The Charitable Deduction Conundrum

Unless you are an ostrich with your head in the sand, you know that the charitable tax deduction has been the subject of much debate over the last few months.  For the last four years, President Obama has wanted to lower the cap to 28% to help pay for his deficit building universal healthcare program.  A few months ago, Congress has held hearings with nonprofit leaders that gave testimony during the debates over the fiscal cliff.  During the last negotiations, changes were not made to the charitable deduction, but it is ready to be brought up again.  Now, the Oregon legislature has brought up the subject with bills in both the House and the Senate.  If President Obama gets Congress to approve a cap on charitable deductions, it could cost the sector approximately $5.6 billion. (Obama Plan Could Cost Nonprofit Sector $5.6 Billion a Year)

There seems to be two philosophies at play in this debate about the charitable deduction.  The first is the traditional thought that the deduction is an important aspect of a donor’s willingness to give, as it provides the donor with an incentive to give more since the money given will not be taxed at a higher rate by the Federal and state governments.  The Charitable Giving Coalition, a group of major nonprofits and associations, are of this mindset, as is the Nonprofit Association of Oregon.  Then there are others, like Jack Shakely, and President Obama who believe we should discontinue, or at least cap the deduction at a lower rate, as it tends to benefit the 1% more than anyone else.  These people believe that the government will use the money gained by the higher tax rate more efficiently and wisely.  This will make charities dependent on government largess and increase the size of government.

I support the charitable deduction because it gives a good incentive for giving to a cause and because it allows the donor to have a say where their money goes and how it is used.  I am not a fan of the ways that government spends and often wastes money.  When the government gets involved, there are more administrative costs and expensive bureaucracy. If you look at the state and Federal budget deficits we face, you must question the thought processes of those we elect to represent us.

I believe that the nonprofit sector may have brought this problem on itself.  Congress first created charitable deductions in 1917 to support charities through private giving so they would not have to come to the government for financial support.  Over the past decades, nonprofits have increasingly gone to the Federal and state governments for more and more financial support, seeking grants and contracts for services, becoming quasi governmental agencies, and moved away from actively seeking support from individuals and businesses.  Those governments have given vast amounts of money that they really could not afford to give, creating massive debt.  Nonprofits that have created partnerships with the state of Illinois are now learning from their mistakes, as many have not been reimbursed for their services since July of 2012.  You must also acknowledge that many in the nonprofit sector voted to elect those in the majority that now threaten the charitable deduction nonprofits hold so dearly.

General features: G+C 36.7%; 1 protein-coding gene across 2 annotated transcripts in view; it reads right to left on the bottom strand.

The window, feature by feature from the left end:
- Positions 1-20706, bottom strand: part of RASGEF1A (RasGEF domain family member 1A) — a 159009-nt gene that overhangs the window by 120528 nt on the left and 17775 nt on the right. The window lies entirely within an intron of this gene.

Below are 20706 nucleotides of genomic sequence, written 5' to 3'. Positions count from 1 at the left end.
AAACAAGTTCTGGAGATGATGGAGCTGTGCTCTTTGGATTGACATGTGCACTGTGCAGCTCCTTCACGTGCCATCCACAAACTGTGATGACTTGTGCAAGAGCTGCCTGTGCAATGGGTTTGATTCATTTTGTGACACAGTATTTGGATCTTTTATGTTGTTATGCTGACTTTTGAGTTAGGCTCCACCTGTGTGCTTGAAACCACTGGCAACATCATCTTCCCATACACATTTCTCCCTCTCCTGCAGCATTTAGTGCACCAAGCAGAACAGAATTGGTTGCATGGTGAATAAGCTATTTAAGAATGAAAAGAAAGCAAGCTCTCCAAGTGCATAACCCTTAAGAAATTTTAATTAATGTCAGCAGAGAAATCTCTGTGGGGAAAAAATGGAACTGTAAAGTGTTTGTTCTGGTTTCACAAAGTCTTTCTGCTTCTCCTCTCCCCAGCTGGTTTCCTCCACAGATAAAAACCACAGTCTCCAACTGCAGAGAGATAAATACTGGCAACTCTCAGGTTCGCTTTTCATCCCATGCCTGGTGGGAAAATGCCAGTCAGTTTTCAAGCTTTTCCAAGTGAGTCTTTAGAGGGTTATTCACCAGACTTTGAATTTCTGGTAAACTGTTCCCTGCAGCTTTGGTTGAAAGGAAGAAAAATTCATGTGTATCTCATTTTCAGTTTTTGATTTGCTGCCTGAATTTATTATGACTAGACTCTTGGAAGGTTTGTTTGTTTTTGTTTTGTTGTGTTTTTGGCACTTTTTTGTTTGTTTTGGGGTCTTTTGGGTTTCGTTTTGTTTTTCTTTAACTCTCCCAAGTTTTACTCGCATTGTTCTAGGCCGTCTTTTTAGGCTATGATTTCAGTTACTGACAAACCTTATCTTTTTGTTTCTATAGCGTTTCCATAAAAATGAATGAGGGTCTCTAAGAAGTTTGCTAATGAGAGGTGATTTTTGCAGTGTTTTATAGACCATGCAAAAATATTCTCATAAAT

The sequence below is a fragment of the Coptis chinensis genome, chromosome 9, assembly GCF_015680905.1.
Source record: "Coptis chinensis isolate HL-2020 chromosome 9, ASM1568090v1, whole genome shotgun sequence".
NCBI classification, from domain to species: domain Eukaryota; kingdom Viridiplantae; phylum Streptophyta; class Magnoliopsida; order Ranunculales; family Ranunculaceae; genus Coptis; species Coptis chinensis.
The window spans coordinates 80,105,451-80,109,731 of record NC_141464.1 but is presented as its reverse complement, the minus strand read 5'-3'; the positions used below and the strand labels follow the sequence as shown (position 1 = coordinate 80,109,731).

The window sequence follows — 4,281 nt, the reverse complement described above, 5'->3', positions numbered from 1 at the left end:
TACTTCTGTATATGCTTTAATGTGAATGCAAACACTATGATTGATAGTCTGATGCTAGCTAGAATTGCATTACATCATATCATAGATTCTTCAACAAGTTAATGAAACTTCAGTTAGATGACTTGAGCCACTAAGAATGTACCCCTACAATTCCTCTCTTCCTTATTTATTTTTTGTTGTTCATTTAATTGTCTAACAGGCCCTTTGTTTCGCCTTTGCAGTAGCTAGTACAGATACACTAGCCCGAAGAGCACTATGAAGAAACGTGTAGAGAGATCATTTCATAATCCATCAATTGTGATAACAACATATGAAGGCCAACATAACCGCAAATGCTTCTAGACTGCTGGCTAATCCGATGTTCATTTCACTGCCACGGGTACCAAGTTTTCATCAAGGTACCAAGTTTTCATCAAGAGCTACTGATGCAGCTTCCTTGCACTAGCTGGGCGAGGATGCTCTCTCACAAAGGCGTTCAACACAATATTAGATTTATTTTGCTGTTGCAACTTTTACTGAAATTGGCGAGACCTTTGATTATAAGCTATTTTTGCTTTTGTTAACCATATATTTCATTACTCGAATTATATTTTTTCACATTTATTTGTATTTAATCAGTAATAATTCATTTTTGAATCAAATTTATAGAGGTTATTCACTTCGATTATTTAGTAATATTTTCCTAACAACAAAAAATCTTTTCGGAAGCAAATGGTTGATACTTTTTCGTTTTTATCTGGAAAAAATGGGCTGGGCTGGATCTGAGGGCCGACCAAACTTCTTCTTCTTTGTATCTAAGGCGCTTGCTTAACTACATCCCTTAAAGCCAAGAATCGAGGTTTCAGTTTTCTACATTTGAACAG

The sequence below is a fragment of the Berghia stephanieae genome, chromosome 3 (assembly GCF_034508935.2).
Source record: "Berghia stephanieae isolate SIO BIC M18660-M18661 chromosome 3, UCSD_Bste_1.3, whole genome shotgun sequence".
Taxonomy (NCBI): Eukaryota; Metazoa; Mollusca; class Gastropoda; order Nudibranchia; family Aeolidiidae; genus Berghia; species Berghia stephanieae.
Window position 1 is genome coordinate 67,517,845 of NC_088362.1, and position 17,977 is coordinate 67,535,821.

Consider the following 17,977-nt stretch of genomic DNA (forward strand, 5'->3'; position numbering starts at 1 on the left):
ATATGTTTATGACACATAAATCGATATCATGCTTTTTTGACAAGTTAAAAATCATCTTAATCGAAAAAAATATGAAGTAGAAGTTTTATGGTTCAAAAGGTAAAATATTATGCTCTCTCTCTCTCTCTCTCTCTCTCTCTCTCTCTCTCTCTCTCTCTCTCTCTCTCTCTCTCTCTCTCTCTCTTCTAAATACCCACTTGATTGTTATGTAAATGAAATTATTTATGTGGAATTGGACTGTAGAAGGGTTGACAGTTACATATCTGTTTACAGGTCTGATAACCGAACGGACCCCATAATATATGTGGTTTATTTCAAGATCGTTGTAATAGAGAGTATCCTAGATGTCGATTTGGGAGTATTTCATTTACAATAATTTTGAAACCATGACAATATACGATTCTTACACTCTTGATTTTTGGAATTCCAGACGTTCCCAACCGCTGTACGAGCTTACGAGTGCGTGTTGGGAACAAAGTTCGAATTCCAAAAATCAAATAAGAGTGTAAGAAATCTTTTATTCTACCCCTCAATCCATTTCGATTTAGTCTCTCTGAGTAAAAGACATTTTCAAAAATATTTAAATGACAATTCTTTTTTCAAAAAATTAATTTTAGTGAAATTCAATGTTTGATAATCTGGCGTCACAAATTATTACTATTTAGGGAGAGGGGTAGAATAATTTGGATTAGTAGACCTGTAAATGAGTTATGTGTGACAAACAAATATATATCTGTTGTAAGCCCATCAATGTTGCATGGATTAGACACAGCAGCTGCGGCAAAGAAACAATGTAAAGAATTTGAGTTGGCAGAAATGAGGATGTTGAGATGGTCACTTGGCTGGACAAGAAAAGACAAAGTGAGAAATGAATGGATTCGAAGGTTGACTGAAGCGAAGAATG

As I mentioned in a past post, nowhere in the definition of philanthropy is government support mentioned.  I suggest that if we in the nonprofit sector want to maintain the charitable tax deduction, we need to stop asking the government for money and concentrate on honing the stories of our values, our successes, and our needs to those individuals who will support us.  If we make our cases successfully, we can return to the true meaning of philanthropy and justify the need for the charitable tax deduction.



About greatergoodfundraising

Richard Freedlund has been active in the nonprofit sector in a number of ways, both professionally and as a volunteer. He is the founder of Greater Good Fundraising, a business that helps schools and organizations raise money for their programs while accomplishing something positive for the community. After living in Oregon for 27 years, he has returned to his hometown of Rockford, Illinois and hopes to make his mark on the nonprofit sector there. He is the father of a talented jazz musician and the son of philanthropic parents that continue to support multiple causes. To contact Richard for consulting, fundraising, or speaking opportunities, email or reach him on @ggfundraise
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